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Chicago Justice’s pedigree sets it up to fail

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From left to right: Jon Seda, Joelle Carter, Philip Winchester, Monica Barbaro, and Carl Weathers star in Chicago Justice (Photo: Chris Haston/NBC)
From left to right: Jon Seda, Joelle Carter, Philip Winchester, Monica Barbaro, and Carl Weathers star in Chicago Justice (Photo: Chris Haston/NBC)
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Chicago Justice

Season 1

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The only surprising thing about Chicago Justice, the fourth entry in Dick Wolf’s “Chicago” franchise, is that it took the mega-producer so long to return to the bench. Wolf is probably best known for spawning the Law & Order empire, which once boasted three concurrent programs on NBC. The flagship series has been out of commission for over six years, and he might have turned his attention to the Second City’s emergency personnel, but the district attorney’s office—now state’s attorney—was never far from Wolf’s mind. Chicago P.D. in particular has allowed the producer to scratch that itch, but there have been rumblings of an L&O “original recipe” reboot for some time now.

So that raises the question of whether Wolf is testing those waters with Chicago Justice, a legal drama whose backdoor pilot will air as part of a huge crossover episode on March 1. If that were the case, though, he probably would have just called it the far more obvious (not to mention less ambiguous) Chicago Law. And it’s not like his plans for a revival, which he recently teased, have been stymied by the network. But there’s no mistaking the connection between his new series and his career-making franchise, which share some of the same DNA. We’ve got our two equally important groups: the attorneys who prosecute the crimes and the investigators who help them build their cases. These factions aren’t exactly separate, though: Assistant State’s Attorneys Peter Stone (Philip Winchester) and Anna Valdez (Monica Barbaro) work more closely with their investigators, Antonio Dawson (Jon Seda) and Laura Nagel (Joelle Carter), than Jack McCoy or Ben Stone ever did with Briscoe or Van Buren.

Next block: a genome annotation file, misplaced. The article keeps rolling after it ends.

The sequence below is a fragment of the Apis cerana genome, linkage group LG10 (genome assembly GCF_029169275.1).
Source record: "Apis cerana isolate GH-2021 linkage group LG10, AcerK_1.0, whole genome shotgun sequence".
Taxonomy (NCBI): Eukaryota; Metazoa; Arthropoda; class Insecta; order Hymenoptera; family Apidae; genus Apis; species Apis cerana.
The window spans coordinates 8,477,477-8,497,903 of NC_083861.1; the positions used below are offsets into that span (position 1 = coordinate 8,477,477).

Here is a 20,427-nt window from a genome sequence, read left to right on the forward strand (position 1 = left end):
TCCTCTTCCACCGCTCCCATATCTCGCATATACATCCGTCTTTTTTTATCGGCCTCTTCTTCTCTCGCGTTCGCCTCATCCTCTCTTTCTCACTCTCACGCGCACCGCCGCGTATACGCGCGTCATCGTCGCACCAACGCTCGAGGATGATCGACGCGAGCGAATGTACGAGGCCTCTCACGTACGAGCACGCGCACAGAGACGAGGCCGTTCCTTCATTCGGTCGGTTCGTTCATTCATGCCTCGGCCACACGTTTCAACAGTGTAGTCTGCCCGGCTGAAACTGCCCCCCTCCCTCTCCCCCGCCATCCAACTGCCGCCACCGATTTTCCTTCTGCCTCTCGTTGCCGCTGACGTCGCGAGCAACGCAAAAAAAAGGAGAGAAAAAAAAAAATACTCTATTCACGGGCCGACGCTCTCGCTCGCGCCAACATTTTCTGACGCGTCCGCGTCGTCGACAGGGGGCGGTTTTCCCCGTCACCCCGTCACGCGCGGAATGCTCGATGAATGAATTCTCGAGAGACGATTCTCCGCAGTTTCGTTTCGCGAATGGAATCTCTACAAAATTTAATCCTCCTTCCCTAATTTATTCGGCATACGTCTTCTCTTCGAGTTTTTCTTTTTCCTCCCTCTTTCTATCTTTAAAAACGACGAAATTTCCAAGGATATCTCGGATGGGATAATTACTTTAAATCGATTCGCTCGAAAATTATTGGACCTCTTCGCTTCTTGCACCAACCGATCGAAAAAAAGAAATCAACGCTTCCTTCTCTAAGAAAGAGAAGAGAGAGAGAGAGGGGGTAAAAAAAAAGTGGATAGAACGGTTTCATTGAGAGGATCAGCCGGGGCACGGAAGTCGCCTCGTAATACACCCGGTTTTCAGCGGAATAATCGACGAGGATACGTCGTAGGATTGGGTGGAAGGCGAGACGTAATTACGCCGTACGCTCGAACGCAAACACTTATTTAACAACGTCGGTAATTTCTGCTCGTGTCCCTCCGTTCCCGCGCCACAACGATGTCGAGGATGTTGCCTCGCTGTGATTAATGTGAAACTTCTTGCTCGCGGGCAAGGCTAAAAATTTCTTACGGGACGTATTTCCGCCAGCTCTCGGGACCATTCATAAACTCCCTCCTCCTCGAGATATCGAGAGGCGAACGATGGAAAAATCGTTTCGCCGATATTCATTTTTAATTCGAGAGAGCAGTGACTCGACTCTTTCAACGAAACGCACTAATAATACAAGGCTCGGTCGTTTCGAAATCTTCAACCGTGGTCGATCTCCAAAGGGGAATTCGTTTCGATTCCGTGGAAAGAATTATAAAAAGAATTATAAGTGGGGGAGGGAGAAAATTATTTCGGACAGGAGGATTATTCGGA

The only episode screened for critics still has plenty of pissing matches, whether it’s Dawson—who made his way over from Chicago P.D.—insisting he’s right about a former co-worker’s innocence, or State’s Attorney Mark Jeffries (Carl Weathers) pushing for a grand jury because he’s worried about appearances. What is new here is that, unlike Schiff and McCoy, Jeffries doesn’t deny he’s a politician. He just sees it as part of the job, like meeting with the reverend who pressures him to bring a cop to justice for allegedly killing an unarmed young man in his custody.

That’s actually old hat, but Chicago Justice’s contemporary setting casts a new light on this fraught relationship with community leaders. Real-life grassroots action for police reform has risen in the years since McCoy left his fictional office, and it’s one of the many issues that will reportedly be addressed. It’s a tall order for the series, let alone a 45-minute episode, and “Uncertainty Principle” chooses to live in the gray than side with the bleeding hearts or bleed blue. Instead, the episode focuses on how errors can be made on both sides of the law, a point it drives home through former ADA Paul Robinette (Richard Brooks), who’s now a defense lawyer.

Robinette isn’t the only Law & Order character who makes an appearance this episode; his former boss, Ben Stone, is Peter’s dad, who’s had some kind of falling out with his son. Although he is only ever mentioned, the action grinds to a halt whenever he does come up, precisely because of his name. On the show, it carries enough weight to make characters pause; for the viewer, it recalls the early days of Wolf’s famous procedural, which is to Justice’s detriment. Peter’s daddy issues don’t make him much more interesting, and his courtroom address at episode’s end comes off as a disclaimer for the show instead of a wise observation about the importance of nuance.

Although one episode doesn’t offer cast members much of a chance to gel, they should at least make an impression. Only Weathers’ gravitas is memorable. Winchester has little affect and sounds the same when he’s negotiating with opposing counsel as he does apologizing to a defendant. Barbaro continues the L&O tradition of filling the second chair with a beautiful, idealistic woman, but she otherwise looks lost. Seda and Carter each possess an appealing caginess, but that also feels like a holdover from their Chicago P.D. and Justified days. The episode flails under the weight of multiple legacies: In addition to the through-lines of the other Chicago shows, there’s its New York connection. In order to get the wheels of Justice moving, Wolf and his showrunner, Michael S. Chernuchin (another Law & Order vet), will have to choose between the two.


Created by: Dick Wolf and Matt Olmstead; developed by Michael Brandt
Starring: Philip Winchester, Monica Barbaro, Carl Weathers, Jon Seda, Joelle Carter
Debuts: Backdoor pilot airs as part of a Chicago franchise crossover on Wednesday, March 1; time slot premiere on Sunday, March 5 at 9 p.m. Eastern on NBC
Format: Hour-long legal drama
One episode watched for review